Pakistan’s powerful military chief, General Raheel Sharif, has dismissed a group of top officers from service over corruption charges.
A lieutenant-general, one major-general, and three brigadiers and a colonel were among those fired after a year-long internal army probe found them guilty of corruption, military sources confirmed to VOA.
“All the officers [have been] sent home on corruption,” the sources said.
The ousted officers were all serving in the paramilitary Frontier Corps based in southwestern Baluchistan province.
Army spokespeople were not immediately available to comment on the development that dominated headlines Thursday on Pakistani television stations.
The local media put the number of fired army officers at 11, describing the move as unprecedented in the history of the Pakistani army.
General Sharif has been widely praised at home and outside Pakistan for undertaking significant military actions against terrorist and extremist groups operating in the country.
But in recent days, he has called for uprooting “the menace of corruption” in Pakistan to sustain gains the army-led counterterrorism operations have made in recent years.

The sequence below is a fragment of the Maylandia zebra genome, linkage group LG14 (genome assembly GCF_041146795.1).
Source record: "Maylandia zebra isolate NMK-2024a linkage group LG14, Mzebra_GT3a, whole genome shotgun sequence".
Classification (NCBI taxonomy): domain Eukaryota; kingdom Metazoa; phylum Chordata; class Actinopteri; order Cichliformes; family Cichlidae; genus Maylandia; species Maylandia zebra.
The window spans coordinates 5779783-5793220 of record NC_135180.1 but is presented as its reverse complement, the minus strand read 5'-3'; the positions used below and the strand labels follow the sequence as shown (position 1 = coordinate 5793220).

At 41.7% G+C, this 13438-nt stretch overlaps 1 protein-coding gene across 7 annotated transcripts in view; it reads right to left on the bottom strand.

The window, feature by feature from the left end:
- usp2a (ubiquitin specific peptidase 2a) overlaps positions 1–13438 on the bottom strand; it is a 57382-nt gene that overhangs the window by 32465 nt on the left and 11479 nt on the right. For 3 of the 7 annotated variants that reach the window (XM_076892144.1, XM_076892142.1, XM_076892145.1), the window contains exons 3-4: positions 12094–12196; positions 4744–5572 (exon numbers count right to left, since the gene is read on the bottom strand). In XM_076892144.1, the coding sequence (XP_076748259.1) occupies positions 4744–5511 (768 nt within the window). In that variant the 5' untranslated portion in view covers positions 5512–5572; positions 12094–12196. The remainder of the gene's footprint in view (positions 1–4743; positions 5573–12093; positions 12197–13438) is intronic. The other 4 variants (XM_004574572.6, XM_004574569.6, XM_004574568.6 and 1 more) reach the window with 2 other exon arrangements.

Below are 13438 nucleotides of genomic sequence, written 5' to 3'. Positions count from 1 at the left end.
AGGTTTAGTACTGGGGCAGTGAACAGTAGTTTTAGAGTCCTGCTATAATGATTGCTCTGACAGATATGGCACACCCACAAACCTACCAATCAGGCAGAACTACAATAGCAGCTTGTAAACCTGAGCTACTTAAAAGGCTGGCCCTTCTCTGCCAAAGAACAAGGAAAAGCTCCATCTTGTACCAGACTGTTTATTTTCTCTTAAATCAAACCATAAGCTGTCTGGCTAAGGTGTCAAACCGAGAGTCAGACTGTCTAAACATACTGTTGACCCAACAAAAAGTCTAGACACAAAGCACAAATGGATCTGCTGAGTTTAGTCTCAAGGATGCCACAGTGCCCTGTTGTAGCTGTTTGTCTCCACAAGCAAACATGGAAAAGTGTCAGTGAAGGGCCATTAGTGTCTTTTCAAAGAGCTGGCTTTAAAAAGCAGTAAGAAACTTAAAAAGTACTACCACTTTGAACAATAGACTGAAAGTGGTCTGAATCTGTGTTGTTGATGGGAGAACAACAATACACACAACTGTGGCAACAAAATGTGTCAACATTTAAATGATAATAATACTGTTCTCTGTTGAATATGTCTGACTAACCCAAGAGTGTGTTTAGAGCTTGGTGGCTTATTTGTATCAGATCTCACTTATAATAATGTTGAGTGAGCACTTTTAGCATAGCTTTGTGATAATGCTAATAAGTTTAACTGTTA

“Therefore, across the board accountability is necessary for the solidarity, integrity and prosperity of Pakistan,” said General Sharif, who is not related to Prime Minister Nawaz Sharif.
Pakistan's Prime Minister Nawaz Sharif is seen at his office in Islamabad, March 28, 2016. Documents leaked from a Panama-based law firm recently revealed his children own several offshore companies.
PM Sharif under pressure
The reported dismissals come as the prime minister is under growing pressure, including demands for him to resign, after documents leaked from a Panama-based law firm revealed his children own several offshore companies.
The documents showed three of his children owned offshore companies that hold luxury residential property in London.
But Prime Minister Sharif has ignored calls for establishing an inquiry commission under Pakistan’s chief justice, and assisted by international auditors, to determine the legality of the Sharif family's foreign assets.
Responding to questions about whether firing the army officers could increase pressure on Prime Minister Sharif, defense and security analyst Maria Sultan said, “I think any decision, which comes against corruption, definitely leads to pressure for people who would think otherwise."
Prime Minister Sharif’s two previous elected governments in the 1990s were dismissed for widespread corruption and misrule, though he rejected the allegations as politically-motivated. Corruption allegations are also engulfing his current government.
The army has staged repeated coups in Pakistan, prompting some critics to suggest it is again creating grounds for another interference in the democratic process.